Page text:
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The Gray Iron Fitness Newsletter, Issue #96, Would you listen to a 350 lb. nutrition consultant?
August 15, 2012
August 15, 2012
In this newsletter . . .
The 350-lb Nutrition Consultant
This is a true story about a neighbor, a man who weighed at least 350 lbs. It wasn’t 350 lbs. of NFL muscle, either. He owned a mid-size sedan and seeing him get in or out of the car was painful to watch. The irony in the story is that he was a health care provider, a chiropractor who also promoted himself in advertisements as a “nutrition consultant.” I often wondered what patients must have thought when entering his office the first time. Try to imagine this morbidly obese man explaining how you should follow a healthful diet.
He was a relatively young man, perhaps in his late 40s or early 50s, when paramedics arrived one day and found him dead. It was probably heart failure, but I never knew for sure. Lots of things can go wrong when you are that obese. I forget who called the paramedics to his home; he was living alone at the time.
This happened maybe 10 or 15 years ago. I wrote about it in my book, Living the Fitness Lifestyle, after another very overweight man had written and asked for some advice. He said he was in his late 50s and weighed 345. As you would expect, he had health problems and his doctor had placed him on a weight loss and exercise program. From what he had written, I got the impression he was taking the doctor’s advice seriously and would follow through. I suggested that he work with a good trainer and closely follow the doctor’s instructions. Generally, when someone weighs that much it is probably best to begin exercising by walking short distances, and progressively adding time and distance to the walks. A good, practical, balanced diet is of course crucial. Resistance exercise should be added when appropriate.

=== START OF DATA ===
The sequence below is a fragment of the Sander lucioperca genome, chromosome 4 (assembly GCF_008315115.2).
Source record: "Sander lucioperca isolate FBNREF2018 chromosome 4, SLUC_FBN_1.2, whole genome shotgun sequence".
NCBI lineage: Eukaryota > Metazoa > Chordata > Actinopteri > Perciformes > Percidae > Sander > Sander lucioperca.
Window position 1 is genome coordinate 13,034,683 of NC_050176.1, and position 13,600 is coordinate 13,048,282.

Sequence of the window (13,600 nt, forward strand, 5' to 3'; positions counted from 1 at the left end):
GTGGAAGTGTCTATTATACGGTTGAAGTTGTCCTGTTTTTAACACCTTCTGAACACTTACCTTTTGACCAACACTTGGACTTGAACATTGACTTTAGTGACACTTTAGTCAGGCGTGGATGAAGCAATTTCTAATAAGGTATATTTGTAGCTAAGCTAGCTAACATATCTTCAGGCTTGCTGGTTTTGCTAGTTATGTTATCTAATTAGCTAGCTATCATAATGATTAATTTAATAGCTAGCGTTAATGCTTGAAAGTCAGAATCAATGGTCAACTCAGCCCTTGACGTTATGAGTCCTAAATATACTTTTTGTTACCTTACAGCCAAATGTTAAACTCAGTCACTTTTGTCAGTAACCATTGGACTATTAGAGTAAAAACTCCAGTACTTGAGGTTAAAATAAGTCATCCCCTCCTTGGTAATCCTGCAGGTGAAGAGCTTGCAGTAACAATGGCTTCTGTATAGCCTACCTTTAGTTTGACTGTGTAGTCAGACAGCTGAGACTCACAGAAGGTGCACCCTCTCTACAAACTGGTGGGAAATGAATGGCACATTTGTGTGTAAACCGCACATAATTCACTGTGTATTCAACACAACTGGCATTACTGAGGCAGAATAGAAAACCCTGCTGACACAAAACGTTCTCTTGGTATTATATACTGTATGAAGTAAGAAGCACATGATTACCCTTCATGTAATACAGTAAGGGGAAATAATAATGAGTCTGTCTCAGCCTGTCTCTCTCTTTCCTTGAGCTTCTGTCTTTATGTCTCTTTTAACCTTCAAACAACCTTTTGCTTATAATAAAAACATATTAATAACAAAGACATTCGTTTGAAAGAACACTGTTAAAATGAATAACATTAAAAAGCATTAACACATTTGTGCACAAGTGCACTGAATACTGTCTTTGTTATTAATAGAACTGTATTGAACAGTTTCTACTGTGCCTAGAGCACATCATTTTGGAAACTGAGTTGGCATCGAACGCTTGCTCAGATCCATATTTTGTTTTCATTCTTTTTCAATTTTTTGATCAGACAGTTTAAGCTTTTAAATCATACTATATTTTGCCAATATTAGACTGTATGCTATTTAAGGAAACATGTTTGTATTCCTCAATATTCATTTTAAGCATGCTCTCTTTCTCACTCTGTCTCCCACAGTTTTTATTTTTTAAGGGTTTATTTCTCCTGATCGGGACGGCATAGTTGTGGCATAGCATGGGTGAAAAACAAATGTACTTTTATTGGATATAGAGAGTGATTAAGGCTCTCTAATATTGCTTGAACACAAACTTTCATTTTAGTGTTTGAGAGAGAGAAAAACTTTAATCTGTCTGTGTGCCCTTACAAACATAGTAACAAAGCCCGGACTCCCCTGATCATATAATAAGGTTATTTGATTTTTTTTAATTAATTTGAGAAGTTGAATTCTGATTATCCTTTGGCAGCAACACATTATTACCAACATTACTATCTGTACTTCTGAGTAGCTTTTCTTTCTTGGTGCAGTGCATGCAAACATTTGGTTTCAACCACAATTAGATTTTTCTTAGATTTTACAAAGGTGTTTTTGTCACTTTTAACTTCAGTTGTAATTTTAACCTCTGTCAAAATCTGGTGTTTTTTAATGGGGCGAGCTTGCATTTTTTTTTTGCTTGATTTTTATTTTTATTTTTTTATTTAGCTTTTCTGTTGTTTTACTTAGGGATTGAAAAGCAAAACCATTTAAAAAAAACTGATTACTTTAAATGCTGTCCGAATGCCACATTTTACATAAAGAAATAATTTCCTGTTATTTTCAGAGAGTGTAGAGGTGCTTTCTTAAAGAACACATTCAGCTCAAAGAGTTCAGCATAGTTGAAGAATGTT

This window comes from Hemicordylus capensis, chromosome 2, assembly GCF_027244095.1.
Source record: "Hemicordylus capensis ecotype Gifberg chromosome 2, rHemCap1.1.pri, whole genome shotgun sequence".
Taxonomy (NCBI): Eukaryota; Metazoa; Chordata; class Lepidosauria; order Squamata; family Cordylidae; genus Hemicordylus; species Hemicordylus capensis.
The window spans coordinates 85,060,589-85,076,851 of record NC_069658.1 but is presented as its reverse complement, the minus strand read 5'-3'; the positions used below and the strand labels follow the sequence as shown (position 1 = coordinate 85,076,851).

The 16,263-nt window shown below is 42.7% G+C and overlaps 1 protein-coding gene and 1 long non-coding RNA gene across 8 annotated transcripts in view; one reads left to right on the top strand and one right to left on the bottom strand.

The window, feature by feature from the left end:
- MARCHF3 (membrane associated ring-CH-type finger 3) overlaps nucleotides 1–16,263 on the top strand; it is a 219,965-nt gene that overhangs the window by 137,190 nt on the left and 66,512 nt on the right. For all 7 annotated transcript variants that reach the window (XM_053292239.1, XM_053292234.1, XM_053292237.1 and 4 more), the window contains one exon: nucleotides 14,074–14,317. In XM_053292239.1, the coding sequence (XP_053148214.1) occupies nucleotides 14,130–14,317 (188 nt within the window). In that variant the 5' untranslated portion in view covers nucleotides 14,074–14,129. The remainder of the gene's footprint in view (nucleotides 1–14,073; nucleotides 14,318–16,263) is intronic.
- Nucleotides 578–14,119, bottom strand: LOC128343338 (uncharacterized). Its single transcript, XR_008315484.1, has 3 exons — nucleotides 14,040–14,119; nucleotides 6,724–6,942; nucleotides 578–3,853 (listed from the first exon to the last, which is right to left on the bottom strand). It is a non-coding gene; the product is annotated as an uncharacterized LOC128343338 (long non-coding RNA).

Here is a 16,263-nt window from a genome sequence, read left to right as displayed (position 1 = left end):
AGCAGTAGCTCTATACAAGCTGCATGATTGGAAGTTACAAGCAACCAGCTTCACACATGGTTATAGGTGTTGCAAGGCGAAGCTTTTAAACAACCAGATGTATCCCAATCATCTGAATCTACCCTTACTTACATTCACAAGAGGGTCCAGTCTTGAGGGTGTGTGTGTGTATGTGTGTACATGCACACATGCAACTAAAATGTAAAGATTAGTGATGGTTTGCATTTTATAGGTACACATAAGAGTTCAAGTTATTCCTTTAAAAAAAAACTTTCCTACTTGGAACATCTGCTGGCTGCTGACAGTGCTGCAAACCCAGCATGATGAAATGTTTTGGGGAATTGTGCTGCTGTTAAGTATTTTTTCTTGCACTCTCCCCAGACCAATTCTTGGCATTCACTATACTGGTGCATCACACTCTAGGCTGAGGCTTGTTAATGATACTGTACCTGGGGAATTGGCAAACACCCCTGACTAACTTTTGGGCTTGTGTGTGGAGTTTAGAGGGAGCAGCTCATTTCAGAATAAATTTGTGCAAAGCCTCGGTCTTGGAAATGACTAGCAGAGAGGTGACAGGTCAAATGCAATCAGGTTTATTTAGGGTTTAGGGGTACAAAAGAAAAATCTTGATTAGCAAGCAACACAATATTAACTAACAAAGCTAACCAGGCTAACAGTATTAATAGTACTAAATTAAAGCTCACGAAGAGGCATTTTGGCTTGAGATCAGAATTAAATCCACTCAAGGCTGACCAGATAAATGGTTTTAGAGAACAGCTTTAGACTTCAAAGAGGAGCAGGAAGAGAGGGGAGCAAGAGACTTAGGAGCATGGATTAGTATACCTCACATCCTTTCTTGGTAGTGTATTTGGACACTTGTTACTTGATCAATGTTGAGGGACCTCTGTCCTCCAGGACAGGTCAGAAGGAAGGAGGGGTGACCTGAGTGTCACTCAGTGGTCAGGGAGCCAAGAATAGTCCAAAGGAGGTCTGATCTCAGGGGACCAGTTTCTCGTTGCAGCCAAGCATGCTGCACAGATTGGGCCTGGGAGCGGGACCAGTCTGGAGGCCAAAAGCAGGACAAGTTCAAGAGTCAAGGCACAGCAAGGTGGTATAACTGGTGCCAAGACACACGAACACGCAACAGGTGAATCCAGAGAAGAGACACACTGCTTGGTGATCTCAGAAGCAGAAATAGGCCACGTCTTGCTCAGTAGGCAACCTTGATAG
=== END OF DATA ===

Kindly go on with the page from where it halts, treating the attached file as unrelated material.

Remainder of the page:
I lost touch with the man who wrote to me. But I think it is likely that he may have turned his life around. The difference between the two men is that my neighbor, to my knowledge, never asked anyone for help. In spite of his own obvious morbid obesity, he always presented himself as a health expert and had a kind of know–it-all demeanor. False pride and denial can be a fatal combination. The man who wrote to me seemed to be looking for serious help. With his attitude, proper instruction and persistence, there is a good chance he was successful. Who knows what kind of demons my neighbor harbored? But I guess he could not bring himself to be realistic about his own life, and he died young because of it.
If you happen to be a beginner and are overweight or out-of-shape, you can help yourself. And no matter how old you are, you can improve. You just need some guidance. My guideline books are not the only paths to fitness; there are many. But mine are pretty good and specifically for mature adults. No matter what means and methods you choose, you have to make that first effort. And then follow through.
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Gray Iron: A Fitness Guide for Senior Men and Women
The Gray Iron Fitness Newsletter is a free publication sent twice monthly to subscribers. The purpose is to provide honest and realistic fitness information for people age 50 and above.
I have never been paid or received compensation of any kind to write a positive review or endorse a product. If I say that I personally use a product or service, it is because I find value in it and have paid for it with my own money.
Like newspapers, magazines and television, this newsletter and my web site contain advertising and marketing links. Naturally, I am compensated for these.
The newsletter and web site provide information to help users establish and maintain a fitness lifestyle. But fitness information is not the same as fitness advice, which is the application of exercise and dietary practices to an individual's specific circumstances. Therefore, always consult with your physician for assurance that fitness information, and your interpretation of it, is appropriate for you.
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